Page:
Even if you’re allowed to use the work phone for personal reasons, anything super private should be kept off of your phone entirely. Understand that work can and may see it, and you don’t want them to have access to inappropriate or sensitive photos and other information.

3. Remember that you’re representing the company.

That means you should keep all conversations PG and avoid using the phone for anything that might be deemed offensive or otherwise inappropriate. 

4. Avoid using your work phone in certain situations.

This goes without saying, but you should never use the phone while driving unless it’s via Bluetooth (that’s true of any phone). You may not be able to use it for personal reasons during work hours, and at appointments and meetings, you should always keep it on silent.

5. Always answer the phone professionally.

Since this is a company-owned device, you must maintain professionality whenever using it. Answer the phone with your name and a greeting, rather than just saying “Hello?” unless you know the caller at the other end personally. 

6. Keep a separate device for personal use if need be.

If you’re not allowed to use your work phone for personal reasons, or if you’re just not comfortable doing so, have a separate phone. You’ll have maximum control over this device, so it may be a good idea anyway.

7. Back up pertinent information.

Anything you might need later should be backed up to the cloud or another drive. You never know what might happen — you could lose the phone, get fired or quit and later realize you need access to information on a phone you no longer have. 

8. Wipe the phone before returning it.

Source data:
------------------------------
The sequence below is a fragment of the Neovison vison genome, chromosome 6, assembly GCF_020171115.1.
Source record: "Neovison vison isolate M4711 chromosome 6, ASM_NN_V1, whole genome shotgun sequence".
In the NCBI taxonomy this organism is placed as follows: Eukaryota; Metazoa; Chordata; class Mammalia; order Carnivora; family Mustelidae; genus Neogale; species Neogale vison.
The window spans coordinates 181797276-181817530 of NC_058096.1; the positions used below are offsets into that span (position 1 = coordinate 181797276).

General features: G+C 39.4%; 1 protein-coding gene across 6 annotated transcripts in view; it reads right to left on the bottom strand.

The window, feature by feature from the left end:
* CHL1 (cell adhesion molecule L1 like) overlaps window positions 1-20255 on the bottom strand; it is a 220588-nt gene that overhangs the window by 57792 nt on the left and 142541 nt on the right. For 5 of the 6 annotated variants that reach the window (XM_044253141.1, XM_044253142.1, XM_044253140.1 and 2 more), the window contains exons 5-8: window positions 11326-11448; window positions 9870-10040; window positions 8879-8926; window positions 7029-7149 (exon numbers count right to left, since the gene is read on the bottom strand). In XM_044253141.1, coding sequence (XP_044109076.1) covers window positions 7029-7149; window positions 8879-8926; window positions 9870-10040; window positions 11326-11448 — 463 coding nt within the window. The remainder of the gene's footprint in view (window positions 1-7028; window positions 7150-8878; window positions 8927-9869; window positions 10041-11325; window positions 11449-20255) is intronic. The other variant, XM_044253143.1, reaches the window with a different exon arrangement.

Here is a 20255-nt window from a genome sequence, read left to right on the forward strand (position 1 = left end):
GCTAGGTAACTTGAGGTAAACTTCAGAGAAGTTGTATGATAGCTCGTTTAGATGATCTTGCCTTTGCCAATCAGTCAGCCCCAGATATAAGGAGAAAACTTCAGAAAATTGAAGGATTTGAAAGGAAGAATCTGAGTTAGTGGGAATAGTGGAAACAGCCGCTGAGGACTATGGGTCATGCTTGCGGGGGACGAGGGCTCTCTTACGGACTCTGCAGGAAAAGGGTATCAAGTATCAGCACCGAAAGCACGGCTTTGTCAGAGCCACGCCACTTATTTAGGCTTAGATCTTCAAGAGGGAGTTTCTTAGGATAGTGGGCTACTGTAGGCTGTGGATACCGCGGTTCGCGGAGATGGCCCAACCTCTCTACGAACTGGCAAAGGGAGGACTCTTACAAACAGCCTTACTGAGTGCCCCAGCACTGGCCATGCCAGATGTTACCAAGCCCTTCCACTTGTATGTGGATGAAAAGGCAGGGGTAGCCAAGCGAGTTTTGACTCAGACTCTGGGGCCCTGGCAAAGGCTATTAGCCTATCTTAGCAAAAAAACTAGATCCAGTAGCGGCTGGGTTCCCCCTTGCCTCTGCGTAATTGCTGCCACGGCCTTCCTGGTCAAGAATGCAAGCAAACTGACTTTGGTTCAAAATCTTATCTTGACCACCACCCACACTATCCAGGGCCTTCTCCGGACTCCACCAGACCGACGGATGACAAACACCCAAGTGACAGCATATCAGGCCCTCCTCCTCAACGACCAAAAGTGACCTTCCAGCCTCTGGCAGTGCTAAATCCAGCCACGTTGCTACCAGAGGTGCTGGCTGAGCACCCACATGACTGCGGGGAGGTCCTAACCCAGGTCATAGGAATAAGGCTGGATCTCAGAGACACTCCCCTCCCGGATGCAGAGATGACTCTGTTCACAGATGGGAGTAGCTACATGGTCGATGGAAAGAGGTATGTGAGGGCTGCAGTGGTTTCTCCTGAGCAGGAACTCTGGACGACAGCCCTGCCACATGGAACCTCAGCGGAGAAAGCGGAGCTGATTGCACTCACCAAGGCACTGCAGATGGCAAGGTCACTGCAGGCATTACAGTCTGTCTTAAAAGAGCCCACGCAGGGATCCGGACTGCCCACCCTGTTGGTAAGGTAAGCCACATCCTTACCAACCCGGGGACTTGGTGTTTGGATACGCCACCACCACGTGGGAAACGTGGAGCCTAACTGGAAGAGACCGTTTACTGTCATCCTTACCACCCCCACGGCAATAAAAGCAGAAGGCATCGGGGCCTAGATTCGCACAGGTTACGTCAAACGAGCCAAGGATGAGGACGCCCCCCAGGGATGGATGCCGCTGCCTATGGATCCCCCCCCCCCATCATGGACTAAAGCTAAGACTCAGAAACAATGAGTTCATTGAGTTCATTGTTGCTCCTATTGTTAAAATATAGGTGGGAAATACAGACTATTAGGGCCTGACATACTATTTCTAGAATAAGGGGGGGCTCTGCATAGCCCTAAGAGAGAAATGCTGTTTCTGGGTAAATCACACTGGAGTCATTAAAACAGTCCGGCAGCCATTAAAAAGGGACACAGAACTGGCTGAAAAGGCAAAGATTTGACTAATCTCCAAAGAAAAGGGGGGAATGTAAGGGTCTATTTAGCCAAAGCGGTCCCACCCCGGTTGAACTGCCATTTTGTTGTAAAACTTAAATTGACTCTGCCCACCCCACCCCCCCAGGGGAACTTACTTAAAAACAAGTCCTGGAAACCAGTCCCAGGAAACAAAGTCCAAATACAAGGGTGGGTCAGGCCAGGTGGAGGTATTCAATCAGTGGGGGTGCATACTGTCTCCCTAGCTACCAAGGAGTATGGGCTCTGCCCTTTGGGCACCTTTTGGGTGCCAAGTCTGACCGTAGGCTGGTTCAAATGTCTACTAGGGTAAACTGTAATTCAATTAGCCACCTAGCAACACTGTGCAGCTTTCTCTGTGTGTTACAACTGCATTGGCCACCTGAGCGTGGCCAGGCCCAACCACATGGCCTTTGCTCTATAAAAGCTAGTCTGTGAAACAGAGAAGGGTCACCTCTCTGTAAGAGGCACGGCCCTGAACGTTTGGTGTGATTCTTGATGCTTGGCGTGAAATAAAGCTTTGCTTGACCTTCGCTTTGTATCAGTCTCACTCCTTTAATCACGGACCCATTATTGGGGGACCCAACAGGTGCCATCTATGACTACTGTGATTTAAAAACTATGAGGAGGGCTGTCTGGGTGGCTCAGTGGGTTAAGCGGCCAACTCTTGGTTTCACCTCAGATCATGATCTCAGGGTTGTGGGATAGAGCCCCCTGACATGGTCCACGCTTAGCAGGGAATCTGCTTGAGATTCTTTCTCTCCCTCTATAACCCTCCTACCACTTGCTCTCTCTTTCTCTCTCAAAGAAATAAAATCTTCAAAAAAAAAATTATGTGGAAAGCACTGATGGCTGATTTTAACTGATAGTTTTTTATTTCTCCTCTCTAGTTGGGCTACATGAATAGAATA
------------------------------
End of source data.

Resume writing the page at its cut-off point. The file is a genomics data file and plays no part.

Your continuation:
Don’t overlook this important step. You don’t want your employer to have access to your personal data, no matter what.

What is the best phone for work? 

iPhone 11 Pro Max

With a great battery life, bright screen and other helpful features, this year’s iPhone 11 Pro Max is ideal for work. In fact, Apple is gearing its Pro series to professionals — so you know this is perfect for work. It’s only slightly more expensive than the iPhone 11 Pro, and it’s worth it for better features.

Huawei P30 Pro

The 10X hybrid zoom on this phone lets you take amazing pictures, even at night. If photography is part of your job, this is the phone for you. Many call it the best Android out there, and it's a lot cheaper than iPhone alternatives. 

Samsung Galaxy Note10

The S Pen stylus on this and other Galaxy models make them ideal for note-taking. This version also has 12 GB of RAM and a stronger battery life than its predecessors. It also has a huge, high-res screen.

Do you need two phones?

This depends on your situation. Some people may not need a separate work phone and personal phone. Others may find it useful. If your company policy restricts personal use, it’s probably a good idea to keep a separate device. Plus, if you use one phone for so many purposes — checking work and personal email, responding to calls, texting and so on, you could quickly drain the battery life. In the end, it’s your call (although keep in mind that, especially if work foots the entire bill, you’ll save money with one device).